"It is forbidden to enter the homes [of infidels] or the ruins of the homes in which they used to dwell, and it is forbidden to visit them if it is known that infidel tyrants [dwelt there]. If a [Muslim] visitor must pass by [such places], he must do so in haste – according to what has been transmitted to us by Bukhari and Muslim through Ibn 'Omar – for when the Prophet passed by the stones [ruins of structures], he said: 'Do not enter the homes of [the infidels] who inflicted iniquity upon themselves [i.e. harmed themselves by failing to embrace Islam], unless you are weeping [from fear] that you will be harmed by that which harmed them.' He then faced forward [without looking right or left] and walked at a quick pace until he left the wadi behind.

"It is forbidden to linger in their homes or among the ruins [of their homes], or to enjoy viewing them. For Allah said in the Koran [concerning Pharaoh and his people]: 'In front of the Fire will they be brought, morning and evening: And (the sentence will be) on the Day that Judgment will be established: "Cast ye the People of Pharaoh into the severest Penalty!"' [Koran 40:46].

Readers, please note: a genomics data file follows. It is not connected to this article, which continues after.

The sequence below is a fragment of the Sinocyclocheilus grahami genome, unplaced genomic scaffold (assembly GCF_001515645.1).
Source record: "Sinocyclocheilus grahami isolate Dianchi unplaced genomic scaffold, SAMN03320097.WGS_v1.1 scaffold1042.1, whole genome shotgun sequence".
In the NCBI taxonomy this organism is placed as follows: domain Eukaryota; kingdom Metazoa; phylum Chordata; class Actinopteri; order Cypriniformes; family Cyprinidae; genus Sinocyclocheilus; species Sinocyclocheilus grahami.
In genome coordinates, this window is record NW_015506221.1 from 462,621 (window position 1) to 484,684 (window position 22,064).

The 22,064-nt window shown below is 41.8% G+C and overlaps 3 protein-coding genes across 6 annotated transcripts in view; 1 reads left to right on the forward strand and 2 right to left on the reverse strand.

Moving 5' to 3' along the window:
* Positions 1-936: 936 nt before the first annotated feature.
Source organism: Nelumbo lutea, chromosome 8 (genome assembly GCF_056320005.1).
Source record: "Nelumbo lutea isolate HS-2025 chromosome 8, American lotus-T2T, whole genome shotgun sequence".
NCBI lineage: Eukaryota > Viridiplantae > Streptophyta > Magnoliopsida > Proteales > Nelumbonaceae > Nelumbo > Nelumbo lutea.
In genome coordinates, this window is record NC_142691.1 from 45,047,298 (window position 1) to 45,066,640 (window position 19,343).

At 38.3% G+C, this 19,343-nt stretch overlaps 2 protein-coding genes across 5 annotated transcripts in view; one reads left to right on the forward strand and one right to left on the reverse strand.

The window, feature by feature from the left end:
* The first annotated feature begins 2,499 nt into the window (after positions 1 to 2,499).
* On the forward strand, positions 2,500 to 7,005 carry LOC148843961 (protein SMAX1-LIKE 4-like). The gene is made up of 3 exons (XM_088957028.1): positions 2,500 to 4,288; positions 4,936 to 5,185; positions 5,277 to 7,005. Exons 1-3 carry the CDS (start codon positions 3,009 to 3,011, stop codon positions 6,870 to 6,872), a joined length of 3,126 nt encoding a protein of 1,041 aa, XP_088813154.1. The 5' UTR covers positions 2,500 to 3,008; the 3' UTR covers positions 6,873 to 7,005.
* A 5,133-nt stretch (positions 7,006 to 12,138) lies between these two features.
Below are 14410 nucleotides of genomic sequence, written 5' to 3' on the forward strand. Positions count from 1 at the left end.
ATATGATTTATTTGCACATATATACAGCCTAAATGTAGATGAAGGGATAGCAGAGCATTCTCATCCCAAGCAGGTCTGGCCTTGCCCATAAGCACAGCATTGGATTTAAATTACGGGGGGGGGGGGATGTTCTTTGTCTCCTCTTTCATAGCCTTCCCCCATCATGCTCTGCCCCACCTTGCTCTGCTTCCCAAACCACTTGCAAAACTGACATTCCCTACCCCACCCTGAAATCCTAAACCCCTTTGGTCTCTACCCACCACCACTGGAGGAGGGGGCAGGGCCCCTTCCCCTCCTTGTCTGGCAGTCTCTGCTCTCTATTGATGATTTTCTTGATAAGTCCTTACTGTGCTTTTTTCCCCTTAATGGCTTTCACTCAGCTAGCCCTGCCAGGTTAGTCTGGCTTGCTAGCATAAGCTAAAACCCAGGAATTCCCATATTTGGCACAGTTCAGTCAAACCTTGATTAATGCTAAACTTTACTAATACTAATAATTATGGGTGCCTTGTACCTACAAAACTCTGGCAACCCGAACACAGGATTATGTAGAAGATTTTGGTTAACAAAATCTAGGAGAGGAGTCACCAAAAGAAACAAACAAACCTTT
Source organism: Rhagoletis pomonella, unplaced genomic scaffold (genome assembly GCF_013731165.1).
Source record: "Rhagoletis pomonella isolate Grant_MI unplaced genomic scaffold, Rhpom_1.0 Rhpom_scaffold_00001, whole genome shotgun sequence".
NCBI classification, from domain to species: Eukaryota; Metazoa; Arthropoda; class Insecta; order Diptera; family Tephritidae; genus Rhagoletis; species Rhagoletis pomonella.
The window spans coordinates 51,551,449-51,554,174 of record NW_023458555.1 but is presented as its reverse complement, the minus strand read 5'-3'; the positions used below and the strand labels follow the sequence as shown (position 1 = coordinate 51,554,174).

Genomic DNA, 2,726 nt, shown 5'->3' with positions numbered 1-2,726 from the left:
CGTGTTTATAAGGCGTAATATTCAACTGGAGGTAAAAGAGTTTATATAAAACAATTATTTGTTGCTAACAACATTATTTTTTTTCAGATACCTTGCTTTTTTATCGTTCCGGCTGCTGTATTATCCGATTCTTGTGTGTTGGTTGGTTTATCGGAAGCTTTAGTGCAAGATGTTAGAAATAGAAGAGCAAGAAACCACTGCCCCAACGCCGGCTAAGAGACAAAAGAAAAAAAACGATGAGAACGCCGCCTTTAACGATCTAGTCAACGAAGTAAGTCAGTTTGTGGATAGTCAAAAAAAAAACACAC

"Archeological sites contain graven images, and it is forbidden to enter a place containing pictures or graven images, unless with the purpose of defacing them, as Abraham did to statues – he entered the place where they stood, and smashed them.

"In the beginning, while the Prophet still dwelt in Mecca, he did not smash the statues around the Ka'ba, since the [danger] was certain [i.e. it was highly probable that the people of Mecca would kill Muhammad if he destroyed their statues]. In spite of the statues, he prayed and circled the Ka'ba. When the [danger, i.e. to his life] ended, he did not leave [the statues] but smashed them. Therefore, the decisive ruling is, as stated by the Sheikh Al-Islam [Ibn Taymiyya], that it is permissible to pray in a church if it does not contain any images, but it is forbidden to do so if it does.

"Several of the Prophet's friends followed this ruling, since the Prophet did not enter the Ka'ba while it contained images, until they were removed. Sheikh Al-Islam ruled that if one finds oneself in a place containing an abominable object, and cannot change [the circumstances], one is not permitted to remain there.

"Moreover, visiting archaeological sites can cause the [visitors] to be attracted to them. Graven images are forbidden... because they lead to polytheism."[3]